4. Anticucho: Looks very similar to beef kebab, but this food is originally from Peru. Beef heart is cut into pieces and cooked after marinating and smearing it with plenty of other ingredients. These ingredients include garlic, vinegar, pepper, lemon juice, beer, wine, oregano and vegetables. Anticucho tastes better than most Indian kebabs and is also consumed as a part of Peruvian ritual during traditional sports in Lima.

5. Rocoto Relleno: Red peppers stuffed with beef, this is one of the spiciest dishes of Peru. The peppers are baked and the insides are carved out. Then, beef is filled into it. In addition to the pepper's spice, the beef itself is cooked with paprika, garlic and onions. Rocoto is a pepper that is only available in Peru, the closest counterpart you will find in the US is red peppers. Eat this slowly, as your tongue could be on fire after a minute!

6. Ceviche (Raw Fish): Also called Seviche, it is raw fish marinated with lime or lemon. Prepared completely without any heat, this dish is served in room temperature and is usually served with chili peppers. Trout is the most common fish served in Peru, and this dish originated from Moors during the Spanish conquest.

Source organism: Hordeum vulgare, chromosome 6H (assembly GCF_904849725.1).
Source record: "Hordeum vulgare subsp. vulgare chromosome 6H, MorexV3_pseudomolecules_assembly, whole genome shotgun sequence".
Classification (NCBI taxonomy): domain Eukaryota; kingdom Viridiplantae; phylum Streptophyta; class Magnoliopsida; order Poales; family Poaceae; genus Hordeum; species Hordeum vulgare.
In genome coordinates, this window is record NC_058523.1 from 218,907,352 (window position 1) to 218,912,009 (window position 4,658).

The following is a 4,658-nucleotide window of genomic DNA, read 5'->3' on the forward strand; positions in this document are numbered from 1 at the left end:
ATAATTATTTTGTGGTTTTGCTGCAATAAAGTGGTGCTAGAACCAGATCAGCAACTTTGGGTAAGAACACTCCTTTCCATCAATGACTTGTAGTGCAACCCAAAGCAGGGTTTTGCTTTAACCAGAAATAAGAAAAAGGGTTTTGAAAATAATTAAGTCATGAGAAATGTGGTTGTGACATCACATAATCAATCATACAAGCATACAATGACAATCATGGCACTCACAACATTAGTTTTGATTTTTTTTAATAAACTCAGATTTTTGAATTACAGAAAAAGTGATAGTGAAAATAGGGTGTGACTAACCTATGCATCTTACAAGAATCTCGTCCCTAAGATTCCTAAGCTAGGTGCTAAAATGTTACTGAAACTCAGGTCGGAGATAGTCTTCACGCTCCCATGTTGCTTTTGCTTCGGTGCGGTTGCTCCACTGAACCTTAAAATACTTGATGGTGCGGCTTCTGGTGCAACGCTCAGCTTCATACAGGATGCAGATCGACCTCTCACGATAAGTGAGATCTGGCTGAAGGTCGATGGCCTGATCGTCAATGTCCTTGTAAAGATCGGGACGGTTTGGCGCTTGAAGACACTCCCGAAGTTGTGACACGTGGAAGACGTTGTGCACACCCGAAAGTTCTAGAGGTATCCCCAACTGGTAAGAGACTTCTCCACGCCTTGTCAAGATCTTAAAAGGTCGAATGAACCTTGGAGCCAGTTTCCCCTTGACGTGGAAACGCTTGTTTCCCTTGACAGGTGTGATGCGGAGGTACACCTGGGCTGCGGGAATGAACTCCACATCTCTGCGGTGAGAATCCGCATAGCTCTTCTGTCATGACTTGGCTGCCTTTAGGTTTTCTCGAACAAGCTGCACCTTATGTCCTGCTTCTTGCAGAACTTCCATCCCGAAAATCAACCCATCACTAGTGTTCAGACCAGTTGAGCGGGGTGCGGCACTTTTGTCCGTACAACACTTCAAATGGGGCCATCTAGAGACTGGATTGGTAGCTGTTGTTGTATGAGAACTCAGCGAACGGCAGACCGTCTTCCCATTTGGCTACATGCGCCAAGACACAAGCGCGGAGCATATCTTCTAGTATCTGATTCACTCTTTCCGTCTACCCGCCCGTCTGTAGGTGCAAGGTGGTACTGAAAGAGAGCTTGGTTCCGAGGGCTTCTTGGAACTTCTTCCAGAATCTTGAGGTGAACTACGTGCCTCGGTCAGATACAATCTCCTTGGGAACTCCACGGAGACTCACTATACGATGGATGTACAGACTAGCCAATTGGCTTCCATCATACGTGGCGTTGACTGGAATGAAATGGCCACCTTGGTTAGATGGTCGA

7. Coca Sour: Want something stronger, better and more addictive than Pisco Sour? Try the Coca Sour! While this drink is available in sporadic restaurants in Peru, the best Coca sour is made on the streets of Andean mountain range. On the streets of Maca, a small Andean town, we saw an old man make Coca Sour. He had a blender and mixed all the ingredients: grape brandy, egg white, coca leaves and sugar syrup. It cost us 3 Peruvian soles for every drink, but the taste and the buzz was fantastic!

8. Inca Kola: Tasting like cream soda, this is a national icon of Peru. This is more widely sold than Coca Cola in Peru, and is sold in bottles, cans and plastic containers. It is definitely a must try, but it is an acquired taste.  Guess who owns Inka Kola now? Coca Cola!